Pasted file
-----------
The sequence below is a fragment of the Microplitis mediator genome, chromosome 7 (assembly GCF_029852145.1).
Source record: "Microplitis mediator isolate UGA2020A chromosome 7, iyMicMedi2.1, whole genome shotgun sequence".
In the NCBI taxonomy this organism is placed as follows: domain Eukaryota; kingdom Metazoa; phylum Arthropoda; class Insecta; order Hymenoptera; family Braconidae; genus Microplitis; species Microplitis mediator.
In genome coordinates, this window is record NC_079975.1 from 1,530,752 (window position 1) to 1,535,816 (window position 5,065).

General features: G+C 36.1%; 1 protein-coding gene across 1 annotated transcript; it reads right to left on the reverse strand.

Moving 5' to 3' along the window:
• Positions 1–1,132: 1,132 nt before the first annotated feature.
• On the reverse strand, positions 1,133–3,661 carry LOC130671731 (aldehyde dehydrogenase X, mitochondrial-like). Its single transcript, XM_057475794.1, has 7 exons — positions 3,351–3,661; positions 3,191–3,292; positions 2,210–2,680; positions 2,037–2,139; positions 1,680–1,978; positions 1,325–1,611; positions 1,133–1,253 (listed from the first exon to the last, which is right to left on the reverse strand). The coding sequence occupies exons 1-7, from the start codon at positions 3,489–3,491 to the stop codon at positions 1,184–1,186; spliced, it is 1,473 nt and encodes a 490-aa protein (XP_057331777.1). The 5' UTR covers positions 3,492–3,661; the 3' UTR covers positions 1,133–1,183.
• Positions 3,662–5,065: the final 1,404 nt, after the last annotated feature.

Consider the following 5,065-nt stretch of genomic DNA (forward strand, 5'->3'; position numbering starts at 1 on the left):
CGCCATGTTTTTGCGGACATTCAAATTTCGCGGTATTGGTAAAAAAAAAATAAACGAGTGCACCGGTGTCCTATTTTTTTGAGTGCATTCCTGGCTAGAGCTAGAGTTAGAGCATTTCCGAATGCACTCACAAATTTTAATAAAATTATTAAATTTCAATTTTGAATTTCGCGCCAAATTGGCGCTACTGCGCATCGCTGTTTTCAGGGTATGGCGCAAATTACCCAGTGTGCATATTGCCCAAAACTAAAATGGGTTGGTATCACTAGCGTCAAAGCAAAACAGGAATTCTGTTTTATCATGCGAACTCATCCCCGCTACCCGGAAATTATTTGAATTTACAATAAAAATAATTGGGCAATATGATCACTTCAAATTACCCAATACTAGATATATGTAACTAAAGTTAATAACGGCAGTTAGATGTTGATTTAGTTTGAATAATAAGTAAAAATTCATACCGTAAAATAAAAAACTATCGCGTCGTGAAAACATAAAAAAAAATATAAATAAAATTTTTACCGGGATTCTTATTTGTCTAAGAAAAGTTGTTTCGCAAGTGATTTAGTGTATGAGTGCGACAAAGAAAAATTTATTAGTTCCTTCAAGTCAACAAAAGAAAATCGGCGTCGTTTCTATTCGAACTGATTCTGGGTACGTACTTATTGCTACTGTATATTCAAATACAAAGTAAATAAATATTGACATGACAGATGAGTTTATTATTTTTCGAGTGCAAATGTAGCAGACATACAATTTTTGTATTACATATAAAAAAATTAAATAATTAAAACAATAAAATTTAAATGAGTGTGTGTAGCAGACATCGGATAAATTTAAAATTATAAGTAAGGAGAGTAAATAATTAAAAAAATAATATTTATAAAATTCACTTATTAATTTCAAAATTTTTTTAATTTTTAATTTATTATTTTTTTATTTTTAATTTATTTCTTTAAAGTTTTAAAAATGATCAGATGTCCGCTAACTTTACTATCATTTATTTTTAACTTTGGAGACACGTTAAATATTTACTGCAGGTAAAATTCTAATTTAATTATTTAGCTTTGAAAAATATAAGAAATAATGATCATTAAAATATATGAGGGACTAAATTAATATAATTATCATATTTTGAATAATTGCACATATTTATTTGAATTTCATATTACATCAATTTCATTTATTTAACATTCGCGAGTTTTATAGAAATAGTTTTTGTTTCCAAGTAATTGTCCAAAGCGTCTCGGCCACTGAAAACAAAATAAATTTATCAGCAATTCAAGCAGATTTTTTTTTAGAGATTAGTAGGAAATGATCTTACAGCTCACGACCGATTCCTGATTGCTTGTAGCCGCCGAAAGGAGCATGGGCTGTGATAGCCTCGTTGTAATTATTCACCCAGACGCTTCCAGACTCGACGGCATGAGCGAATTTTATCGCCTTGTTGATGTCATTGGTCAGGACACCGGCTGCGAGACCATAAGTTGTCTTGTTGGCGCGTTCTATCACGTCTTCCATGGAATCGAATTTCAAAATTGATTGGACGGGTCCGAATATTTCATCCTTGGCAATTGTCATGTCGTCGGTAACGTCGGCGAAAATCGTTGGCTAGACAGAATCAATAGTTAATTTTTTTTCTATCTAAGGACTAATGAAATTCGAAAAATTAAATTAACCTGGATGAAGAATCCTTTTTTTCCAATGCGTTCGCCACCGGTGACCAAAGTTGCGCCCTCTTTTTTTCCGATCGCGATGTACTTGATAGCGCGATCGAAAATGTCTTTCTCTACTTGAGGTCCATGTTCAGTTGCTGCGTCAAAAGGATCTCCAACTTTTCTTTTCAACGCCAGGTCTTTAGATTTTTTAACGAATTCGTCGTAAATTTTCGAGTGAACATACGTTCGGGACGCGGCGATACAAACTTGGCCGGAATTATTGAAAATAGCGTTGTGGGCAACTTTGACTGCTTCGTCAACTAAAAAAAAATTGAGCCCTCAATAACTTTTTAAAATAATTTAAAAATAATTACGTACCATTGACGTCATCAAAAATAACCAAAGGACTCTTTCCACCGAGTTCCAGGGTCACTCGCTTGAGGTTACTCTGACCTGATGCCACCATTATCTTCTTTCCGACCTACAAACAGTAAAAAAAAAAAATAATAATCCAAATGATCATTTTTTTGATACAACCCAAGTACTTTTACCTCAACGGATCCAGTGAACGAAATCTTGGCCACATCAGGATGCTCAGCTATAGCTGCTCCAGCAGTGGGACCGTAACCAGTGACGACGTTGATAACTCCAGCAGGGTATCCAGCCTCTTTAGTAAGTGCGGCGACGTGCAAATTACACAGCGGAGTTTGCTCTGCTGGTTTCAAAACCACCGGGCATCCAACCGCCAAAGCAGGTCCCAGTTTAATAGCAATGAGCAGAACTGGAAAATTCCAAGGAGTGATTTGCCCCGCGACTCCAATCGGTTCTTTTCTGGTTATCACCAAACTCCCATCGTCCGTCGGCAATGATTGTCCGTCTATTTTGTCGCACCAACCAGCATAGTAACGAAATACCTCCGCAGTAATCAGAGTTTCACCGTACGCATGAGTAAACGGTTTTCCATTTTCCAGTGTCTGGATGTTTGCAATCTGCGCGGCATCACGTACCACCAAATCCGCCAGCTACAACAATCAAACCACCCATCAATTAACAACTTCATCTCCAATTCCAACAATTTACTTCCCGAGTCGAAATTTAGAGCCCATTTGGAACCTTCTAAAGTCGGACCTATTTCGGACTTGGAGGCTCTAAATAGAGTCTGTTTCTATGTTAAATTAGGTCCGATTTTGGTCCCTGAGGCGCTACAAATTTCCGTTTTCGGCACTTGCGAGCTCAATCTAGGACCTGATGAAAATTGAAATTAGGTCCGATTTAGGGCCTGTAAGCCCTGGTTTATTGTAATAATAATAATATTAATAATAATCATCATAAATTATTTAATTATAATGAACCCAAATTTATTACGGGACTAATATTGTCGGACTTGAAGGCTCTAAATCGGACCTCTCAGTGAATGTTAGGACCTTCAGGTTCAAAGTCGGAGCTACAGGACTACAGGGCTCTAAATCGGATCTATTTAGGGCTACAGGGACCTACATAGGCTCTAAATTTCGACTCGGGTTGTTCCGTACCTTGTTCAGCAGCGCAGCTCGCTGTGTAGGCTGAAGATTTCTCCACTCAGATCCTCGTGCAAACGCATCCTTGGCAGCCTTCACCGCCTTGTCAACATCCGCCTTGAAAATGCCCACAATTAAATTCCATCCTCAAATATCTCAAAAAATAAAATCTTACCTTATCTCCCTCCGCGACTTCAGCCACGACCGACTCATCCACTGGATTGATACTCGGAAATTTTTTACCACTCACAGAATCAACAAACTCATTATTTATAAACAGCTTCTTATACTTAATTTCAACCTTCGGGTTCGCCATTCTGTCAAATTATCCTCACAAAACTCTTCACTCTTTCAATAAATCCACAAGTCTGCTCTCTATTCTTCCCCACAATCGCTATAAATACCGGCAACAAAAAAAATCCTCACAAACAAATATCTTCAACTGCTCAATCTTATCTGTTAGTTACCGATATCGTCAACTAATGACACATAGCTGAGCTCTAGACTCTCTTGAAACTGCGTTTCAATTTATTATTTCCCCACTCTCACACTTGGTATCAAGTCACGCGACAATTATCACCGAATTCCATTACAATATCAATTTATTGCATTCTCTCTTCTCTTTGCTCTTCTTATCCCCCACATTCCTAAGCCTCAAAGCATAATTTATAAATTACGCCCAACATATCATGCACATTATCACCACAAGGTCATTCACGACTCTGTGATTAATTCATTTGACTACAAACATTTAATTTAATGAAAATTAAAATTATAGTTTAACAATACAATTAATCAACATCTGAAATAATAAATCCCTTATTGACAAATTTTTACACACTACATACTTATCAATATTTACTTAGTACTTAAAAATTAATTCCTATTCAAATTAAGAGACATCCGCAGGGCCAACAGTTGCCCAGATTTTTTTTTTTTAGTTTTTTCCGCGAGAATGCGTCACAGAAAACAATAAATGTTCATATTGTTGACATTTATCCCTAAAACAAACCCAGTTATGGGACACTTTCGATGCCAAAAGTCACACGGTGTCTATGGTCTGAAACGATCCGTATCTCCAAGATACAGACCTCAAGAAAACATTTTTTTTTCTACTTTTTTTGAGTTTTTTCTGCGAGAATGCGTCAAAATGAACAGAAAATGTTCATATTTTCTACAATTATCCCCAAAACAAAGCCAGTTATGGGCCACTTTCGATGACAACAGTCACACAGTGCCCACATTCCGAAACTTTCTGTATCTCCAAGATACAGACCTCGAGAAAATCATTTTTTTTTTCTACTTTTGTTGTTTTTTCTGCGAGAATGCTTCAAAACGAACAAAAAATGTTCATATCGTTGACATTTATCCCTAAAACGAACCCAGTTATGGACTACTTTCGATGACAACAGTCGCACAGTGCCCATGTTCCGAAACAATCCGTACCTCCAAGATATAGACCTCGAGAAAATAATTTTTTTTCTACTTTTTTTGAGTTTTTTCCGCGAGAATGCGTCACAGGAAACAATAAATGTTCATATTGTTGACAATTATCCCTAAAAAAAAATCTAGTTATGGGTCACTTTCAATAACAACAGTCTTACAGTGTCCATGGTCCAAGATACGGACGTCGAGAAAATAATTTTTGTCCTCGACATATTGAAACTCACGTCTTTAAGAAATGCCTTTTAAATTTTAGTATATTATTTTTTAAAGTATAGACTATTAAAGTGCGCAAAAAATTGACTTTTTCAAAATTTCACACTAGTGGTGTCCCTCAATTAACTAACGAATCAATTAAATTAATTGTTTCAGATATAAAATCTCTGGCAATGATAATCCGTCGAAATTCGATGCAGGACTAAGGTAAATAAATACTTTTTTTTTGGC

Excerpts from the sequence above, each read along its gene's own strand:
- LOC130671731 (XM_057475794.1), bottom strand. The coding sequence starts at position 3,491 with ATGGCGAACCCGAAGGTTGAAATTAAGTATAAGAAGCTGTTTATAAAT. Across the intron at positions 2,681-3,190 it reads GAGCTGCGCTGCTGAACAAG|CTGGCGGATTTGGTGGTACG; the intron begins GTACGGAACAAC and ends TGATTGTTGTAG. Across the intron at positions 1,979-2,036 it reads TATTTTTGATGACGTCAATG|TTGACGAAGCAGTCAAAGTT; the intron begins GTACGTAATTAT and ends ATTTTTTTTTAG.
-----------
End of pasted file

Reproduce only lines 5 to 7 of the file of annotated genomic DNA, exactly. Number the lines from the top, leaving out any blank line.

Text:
General features: G+C 36.1%; 1 protein-coding gene across 1 annotated transcript; it reads right to left on the reverse strand.

Moving 5' to 3' along the window:
• Positions 1–1,132: 1,132 nt before the first annotated feature.